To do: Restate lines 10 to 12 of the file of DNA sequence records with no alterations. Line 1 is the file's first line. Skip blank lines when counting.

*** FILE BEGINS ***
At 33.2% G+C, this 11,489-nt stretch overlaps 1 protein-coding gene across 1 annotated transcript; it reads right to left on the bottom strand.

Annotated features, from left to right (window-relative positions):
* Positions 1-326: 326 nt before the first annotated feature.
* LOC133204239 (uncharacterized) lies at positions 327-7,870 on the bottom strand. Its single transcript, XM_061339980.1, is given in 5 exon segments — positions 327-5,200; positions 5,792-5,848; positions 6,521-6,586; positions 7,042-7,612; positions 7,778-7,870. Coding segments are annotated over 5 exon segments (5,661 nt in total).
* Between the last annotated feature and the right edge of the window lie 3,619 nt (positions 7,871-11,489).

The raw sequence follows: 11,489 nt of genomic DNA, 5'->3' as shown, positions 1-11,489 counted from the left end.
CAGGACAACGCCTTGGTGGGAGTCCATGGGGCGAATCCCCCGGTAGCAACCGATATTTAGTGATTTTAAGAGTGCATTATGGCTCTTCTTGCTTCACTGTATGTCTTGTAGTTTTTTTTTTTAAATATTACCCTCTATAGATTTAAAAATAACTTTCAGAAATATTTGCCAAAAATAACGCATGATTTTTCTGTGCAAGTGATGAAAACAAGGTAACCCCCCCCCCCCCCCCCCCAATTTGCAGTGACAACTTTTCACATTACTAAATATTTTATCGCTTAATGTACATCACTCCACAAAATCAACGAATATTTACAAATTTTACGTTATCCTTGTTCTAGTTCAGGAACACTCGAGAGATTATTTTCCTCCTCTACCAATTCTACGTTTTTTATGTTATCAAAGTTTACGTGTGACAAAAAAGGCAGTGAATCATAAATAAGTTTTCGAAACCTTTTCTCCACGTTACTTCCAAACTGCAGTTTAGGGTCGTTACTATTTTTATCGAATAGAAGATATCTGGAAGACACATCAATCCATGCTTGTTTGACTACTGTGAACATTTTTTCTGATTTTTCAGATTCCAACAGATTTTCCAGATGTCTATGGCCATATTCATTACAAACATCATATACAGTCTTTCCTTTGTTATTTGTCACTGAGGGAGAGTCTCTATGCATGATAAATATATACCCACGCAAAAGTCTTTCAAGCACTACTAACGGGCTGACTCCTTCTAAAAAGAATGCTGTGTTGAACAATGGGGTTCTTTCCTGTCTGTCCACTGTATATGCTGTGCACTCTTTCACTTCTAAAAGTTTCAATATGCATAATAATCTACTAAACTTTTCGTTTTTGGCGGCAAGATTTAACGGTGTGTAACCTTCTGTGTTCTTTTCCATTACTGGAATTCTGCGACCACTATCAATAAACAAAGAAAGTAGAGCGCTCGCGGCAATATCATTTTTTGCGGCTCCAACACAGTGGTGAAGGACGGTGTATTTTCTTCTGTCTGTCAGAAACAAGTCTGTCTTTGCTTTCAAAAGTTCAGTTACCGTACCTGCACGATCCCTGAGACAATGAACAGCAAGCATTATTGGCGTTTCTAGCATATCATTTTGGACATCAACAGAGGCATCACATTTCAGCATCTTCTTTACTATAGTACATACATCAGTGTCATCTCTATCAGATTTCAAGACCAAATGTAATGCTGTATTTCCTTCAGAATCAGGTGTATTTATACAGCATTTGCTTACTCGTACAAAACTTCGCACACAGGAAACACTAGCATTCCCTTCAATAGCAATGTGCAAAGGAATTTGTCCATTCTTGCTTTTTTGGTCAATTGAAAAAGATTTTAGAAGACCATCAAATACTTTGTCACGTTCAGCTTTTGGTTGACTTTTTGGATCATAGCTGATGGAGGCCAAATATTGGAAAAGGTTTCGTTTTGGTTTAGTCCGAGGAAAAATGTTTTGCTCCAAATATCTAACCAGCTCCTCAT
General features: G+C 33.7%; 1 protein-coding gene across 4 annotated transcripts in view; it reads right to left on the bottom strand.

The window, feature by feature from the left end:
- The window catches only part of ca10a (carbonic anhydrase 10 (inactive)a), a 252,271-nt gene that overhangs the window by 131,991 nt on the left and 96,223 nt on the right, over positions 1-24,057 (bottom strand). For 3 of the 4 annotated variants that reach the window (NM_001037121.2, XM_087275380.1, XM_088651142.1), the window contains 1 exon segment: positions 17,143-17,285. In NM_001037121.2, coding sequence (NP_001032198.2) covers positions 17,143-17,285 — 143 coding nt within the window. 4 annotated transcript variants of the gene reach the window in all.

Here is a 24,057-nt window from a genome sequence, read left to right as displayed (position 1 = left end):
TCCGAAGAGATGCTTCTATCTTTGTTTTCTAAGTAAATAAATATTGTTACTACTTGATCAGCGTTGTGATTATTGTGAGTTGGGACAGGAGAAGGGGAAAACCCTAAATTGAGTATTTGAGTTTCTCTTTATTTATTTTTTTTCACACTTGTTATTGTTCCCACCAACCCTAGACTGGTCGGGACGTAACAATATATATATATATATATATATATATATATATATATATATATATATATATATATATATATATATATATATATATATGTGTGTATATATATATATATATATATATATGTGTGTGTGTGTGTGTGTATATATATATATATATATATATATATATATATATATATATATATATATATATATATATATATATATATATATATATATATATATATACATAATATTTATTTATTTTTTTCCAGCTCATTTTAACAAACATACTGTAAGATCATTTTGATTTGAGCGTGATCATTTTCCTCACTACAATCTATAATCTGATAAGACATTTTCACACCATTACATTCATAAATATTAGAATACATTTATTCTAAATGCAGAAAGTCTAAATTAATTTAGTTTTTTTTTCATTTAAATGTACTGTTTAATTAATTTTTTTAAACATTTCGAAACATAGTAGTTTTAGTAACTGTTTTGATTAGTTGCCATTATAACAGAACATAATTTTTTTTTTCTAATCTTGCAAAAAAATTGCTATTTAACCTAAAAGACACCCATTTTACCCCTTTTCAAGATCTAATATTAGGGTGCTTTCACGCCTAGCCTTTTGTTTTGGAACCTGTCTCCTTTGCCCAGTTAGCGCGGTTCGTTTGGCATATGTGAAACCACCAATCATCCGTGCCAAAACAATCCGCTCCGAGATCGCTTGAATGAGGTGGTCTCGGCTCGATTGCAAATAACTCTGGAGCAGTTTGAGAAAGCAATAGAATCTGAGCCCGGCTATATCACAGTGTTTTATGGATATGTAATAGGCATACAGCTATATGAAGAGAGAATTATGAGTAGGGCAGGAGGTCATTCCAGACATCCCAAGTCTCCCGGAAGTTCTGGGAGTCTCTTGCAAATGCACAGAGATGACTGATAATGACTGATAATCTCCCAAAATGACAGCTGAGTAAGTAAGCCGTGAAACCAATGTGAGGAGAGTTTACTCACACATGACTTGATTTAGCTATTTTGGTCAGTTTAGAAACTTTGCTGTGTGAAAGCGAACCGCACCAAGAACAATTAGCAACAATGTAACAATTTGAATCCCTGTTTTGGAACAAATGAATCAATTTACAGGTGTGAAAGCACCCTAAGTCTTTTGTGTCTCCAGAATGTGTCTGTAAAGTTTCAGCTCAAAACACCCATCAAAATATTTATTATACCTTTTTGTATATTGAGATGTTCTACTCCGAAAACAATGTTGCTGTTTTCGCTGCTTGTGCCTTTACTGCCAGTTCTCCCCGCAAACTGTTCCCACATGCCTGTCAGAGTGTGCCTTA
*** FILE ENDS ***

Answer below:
- The window catches only part of ca10a (carbonic anhydrase 10 (inactive)a), a 252,271-nt gene that overhangs the window by 131,991 nt on the left and 96,223 nt on the right, over positions 1-24,057 (bottom strand). For 3 of the 4 annotated variants that reach the window (NM_001037121.2, XM_087275380.1, XM_088651142.1), the window contains 1 exon segment: positions 17,143-17,285. In NM_001037121.2, coding sequence (NP_001032198.2) covers positions 17,143-17,285 — 143 coding nt within the window. 4 annotated transcript variants of the gene reach the window in all.

Here is a 24,057-nt window from a genome sequence, read left to right as displayed (position 1 = left end):
TCCGAAGAGATGCTTCTATCTTTGTTTTCTAAGTAAATAAATATTGTTACTACTTGATCAGCGTTGTGATTATTGTGAGTTGGGACAGGAGAAGGGGAAAACCCTAAATTGAGTATTTGAGTTTCTCTTTATTTATTTTTTTTCACACTTGTTATTGTTCCCACCAACCCTAGACTGGTCGGGACGTAACAATATATATATATATATATATATATATATATATATATATATATATATATATATATATATATATATATATATATATATGTGTGTATATATATATATATATATATATATGTGTGTGTGTGTGTGTGTATATATATATATATATATATATATATATATATATATATATATATATATATATATATATATATATATATATATATATATATATATATACATAATATTTATTTATTTTTTTCCAGCTCATTTTAACAAACATACTGTAAGATCATTTTGATTTGAGCGTGATCATTTTCCTCACTACAATCTATAATCTGATAAGACATTTTCACACCATTACATTCATAAATATTAGAATACATTTATTCTAAATGCAGAAAGTCTAAATTAATTTAGTTTTTTTTTCATTTAAATGTACTGTTTAATTAATTTTTTTAAACATTTCGAAACATAGTAGTTTTAGTAACTGTTTTGATTAGTTGCCATTATAACAGAACATAATTTTTTTTTTCTAATCTTGCAAAAAAATTGCTATTTAACCTAAAAGACACCCATTTTACCCCTTTTCAAGATCTAATATTAGGGTGCTTTCACGCCTAGCCTTTTGTTTTGGAACCTGTCTCCTTTGCCCAGTTAGCGCGGTTCGTTTGGCATATGTGAAACCACCAATCATCCGTGCCAAAACAATCCGCTCCGAGATCGCTTGAATGAGGTGGTCTCGGCTCGATTGCAAATAACTCTGGAGCAGTTTGAGAAAGCAATAGAATCTGAGCCCGGCTATATCACAGTGTTTTATGGATATGTAATAGGCATACAGCTATATGAAGAGAGAATTATGAGTAGGGCAGGAGGTCATTCCAGACATCCCAAGTCTCCCGGAAGTTCTGGGAGTCTCTTGCAAATGCACAGAGATGACTGATAATGACTGATAATCTCCCAAAATGACAGCTGAGTAAGTAAGCCGTGAAACCAATGTGAGGAGAGTTTACTCACACATGACTTGATTTAGCTATTTTGGTCAGTTTAGAAACTTTGCTGTGTGAAAGCGAACCGCACCAAGAACAATTAGCAACAATGTAACAATTTGAATCCCTGTTTTGGAACAAATGAATCAATTTACAGGTGTGAAAGCACCCTAAGTCTTTTGTGTCTCCAGAATGTGTCTGTAAAGTTTCAGCTCAAAACACCCATCAAAATATTTATTATACCTTTTTGTATATTGAGATGTTCTACTCCGAAAACAATGTTGCTGTTTTCGCTGCTTGTGCCTTTACTGCCAGTTCTCCCCGCAAACTGTTCCCACATGCCTGTCAGAGTGTGCCTTA